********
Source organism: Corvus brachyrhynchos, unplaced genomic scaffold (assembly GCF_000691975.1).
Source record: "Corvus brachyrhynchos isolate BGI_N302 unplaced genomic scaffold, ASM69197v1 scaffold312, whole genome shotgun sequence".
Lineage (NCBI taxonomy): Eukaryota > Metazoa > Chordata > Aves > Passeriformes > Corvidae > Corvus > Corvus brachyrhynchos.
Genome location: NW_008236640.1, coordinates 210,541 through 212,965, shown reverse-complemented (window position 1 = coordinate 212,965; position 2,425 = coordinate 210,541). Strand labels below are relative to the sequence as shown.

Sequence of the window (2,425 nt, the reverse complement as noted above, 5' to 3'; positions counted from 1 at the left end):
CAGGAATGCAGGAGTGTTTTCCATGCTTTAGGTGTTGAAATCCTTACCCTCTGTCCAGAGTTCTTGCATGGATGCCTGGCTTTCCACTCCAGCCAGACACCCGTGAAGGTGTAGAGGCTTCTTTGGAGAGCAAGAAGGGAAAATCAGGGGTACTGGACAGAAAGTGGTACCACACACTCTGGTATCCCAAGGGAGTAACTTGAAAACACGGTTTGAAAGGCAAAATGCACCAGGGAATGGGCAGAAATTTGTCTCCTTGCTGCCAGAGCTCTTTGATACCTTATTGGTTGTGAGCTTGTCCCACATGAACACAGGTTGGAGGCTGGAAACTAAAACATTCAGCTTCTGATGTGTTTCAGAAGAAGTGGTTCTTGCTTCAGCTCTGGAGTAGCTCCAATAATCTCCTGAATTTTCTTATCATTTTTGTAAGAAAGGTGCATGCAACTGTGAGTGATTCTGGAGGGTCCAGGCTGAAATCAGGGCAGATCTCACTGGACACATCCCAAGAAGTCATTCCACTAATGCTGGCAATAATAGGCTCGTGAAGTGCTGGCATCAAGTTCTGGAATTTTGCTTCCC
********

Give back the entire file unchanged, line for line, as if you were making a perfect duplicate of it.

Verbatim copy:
Source organism: Corvus brachyrhynchos, unplaced genomic scaffold (assembly GCF_000691975.1).
Source record: "Corvus brachyrhynchos isolate BGI_N302 unplaced genomic scaffold, ASM69197v1 scaffold312, whole genome shotgun sequence".
Lineage (NCBI taxonomy): Eukaryota > Metazoa > Chordata > Aves > Passeriformes > Corvidae > Corvus > Corvus brachyrhynchos.
Genome location: NW_008236640.1, coordinates 210,541 through 212,965, shown reverse-complemented (window position 1 = coordinate 212,965; position 2,425 = coordinate 210,541). Strand labels below are relative to the sequence as shown.

Sequence of the window (2,425 nt, the reverse complement as noted above, 5' to 3'; positions counted from 1 at the left end):
CAGGAATGCAGGAGTGTTTTCCATGCTTTAGGTGTTGAAATCCTTACCCTCTGTCCAGAGTTCTTGCATGGATGCCTGGCTTTCCACTCCAGCCAGACACCCGTGAAGGTGTAGAGGCTTCTTTGGAGAGCAAGAAGGGAAAATCAGGGGTACTGGACAGAAAGTGGTACCACACACTCTGGTATCCCAAGGGAGTAACTTGAAAACACGGTTTGAAAGGCAAAATGCACCAGGGAATGGGCAGAAATTTGTCTCCTTGCTGCCAGAGCTCTTTGATACCTTATTGGTTGTGAGCTTGTCCCACATGAACACAGGTTGGAGGCTGGAAACTAAAACATTCAGCTTCTGATGTGTTTCAGAAGAAGTGGTTCTTGCTTCAGCTCTGGAGTAGCTCCAATAATCTCCTGAATTTTCTTATCATTTTTGTAAGAAAGGTGCATGCAACTGTGAGTGATTCTGGAGGGTCCAGGCTGAAATCAGGGCAGATCTCACTGGACACATCCCAAGAAGTCATTCCACTAATGCTGGCAATAATAGGCTCGTGAAGTGCTGGCATCAAGTTCTGGAATTTTGCTTCCC